Children in Copenhagen have a little extra whimsy and fun added to their playground experience with the Mirror House, a pavilion and learning space used by kindergarten glasses. The gabled ends and doors of the structure are covered in warped funhouse mirrors.
Designed by Danish architects MLRP, the building is otherwise a minimalist black volume of the sort not often seen in projects designed for children. The exterior is clad in charred timber, and the doors feature convex and concave mirrors.
The steel ends of the buildings not only reflect the trees and the sky, seeming to enlarge this open natural space in the middle of a large city, but the rippling makes them fun to look at. Hopefully, the kids won’t be too traumatized by birds that are unfortunate enough to fly into the mirrored surfaces.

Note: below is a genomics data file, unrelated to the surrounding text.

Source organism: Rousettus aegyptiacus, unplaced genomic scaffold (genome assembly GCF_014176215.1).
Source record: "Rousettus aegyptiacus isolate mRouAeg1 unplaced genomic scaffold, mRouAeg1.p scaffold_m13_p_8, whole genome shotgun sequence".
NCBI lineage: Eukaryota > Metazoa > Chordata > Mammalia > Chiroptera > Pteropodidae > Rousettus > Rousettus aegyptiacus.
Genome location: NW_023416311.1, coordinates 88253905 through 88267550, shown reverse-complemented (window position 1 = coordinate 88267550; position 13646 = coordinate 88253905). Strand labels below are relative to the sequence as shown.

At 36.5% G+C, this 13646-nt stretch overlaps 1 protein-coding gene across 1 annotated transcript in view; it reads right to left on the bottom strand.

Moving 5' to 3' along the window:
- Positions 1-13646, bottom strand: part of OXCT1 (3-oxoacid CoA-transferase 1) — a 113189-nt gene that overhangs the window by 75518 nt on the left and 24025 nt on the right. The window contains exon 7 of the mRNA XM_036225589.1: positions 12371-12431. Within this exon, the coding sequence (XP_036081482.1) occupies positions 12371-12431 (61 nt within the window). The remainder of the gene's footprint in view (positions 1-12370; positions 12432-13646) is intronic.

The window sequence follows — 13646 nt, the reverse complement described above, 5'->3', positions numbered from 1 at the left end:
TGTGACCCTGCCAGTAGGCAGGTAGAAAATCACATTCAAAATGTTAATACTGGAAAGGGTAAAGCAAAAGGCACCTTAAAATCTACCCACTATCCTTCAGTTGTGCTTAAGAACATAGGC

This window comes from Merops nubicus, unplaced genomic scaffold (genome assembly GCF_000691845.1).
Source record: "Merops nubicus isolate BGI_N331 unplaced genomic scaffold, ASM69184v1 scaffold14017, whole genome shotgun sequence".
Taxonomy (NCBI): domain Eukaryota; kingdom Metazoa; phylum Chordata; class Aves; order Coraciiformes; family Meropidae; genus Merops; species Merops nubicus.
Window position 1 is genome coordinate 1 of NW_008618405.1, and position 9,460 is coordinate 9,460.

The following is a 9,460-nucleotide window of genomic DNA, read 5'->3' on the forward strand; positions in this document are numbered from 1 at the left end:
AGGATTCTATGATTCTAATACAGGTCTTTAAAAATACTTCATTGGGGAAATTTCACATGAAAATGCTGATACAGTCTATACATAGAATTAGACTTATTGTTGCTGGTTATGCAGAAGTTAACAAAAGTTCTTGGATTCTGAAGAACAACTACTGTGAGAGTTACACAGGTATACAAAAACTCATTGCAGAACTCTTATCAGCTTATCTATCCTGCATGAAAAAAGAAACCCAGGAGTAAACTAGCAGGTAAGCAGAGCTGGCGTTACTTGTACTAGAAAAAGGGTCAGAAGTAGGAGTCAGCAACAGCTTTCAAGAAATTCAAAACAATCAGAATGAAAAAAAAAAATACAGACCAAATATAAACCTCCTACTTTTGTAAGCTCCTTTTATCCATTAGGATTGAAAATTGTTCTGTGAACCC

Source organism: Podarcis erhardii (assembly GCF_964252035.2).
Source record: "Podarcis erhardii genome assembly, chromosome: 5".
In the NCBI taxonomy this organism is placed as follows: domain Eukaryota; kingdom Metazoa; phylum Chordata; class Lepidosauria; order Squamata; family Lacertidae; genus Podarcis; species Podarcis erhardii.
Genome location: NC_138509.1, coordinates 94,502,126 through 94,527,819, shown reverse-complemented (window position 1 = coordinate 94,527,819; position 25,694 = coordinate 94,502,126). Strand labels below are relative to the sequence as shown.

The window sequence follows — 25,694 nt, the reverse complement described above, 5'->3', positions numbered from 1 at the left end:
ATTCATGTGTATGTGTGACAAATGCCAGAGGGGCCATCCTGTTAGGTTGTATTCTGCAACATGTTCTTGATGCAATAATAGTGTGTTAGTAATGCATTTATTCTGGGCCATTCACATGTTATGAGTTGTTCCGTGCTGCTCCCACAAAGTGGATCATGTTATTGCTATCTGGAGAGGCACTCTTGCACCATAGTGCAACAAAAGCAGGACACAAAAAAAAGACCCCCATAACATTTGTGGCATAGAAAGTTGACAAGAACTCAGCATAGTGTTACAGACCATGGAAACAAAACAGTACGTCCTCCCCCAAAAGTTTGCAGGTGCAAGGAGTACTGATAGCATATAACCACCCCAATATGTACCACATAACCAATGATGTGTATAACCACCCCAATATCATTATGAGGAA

The architects say, “At night the shutters are closed making the building anonymous. During the day the building opens up, attracting the children who enjoy seeing themselves transformed in all directions. With simple means it has succeeded to transform an existing, sad and anonymous building to a unique and respectful installation in the newly renovated park.”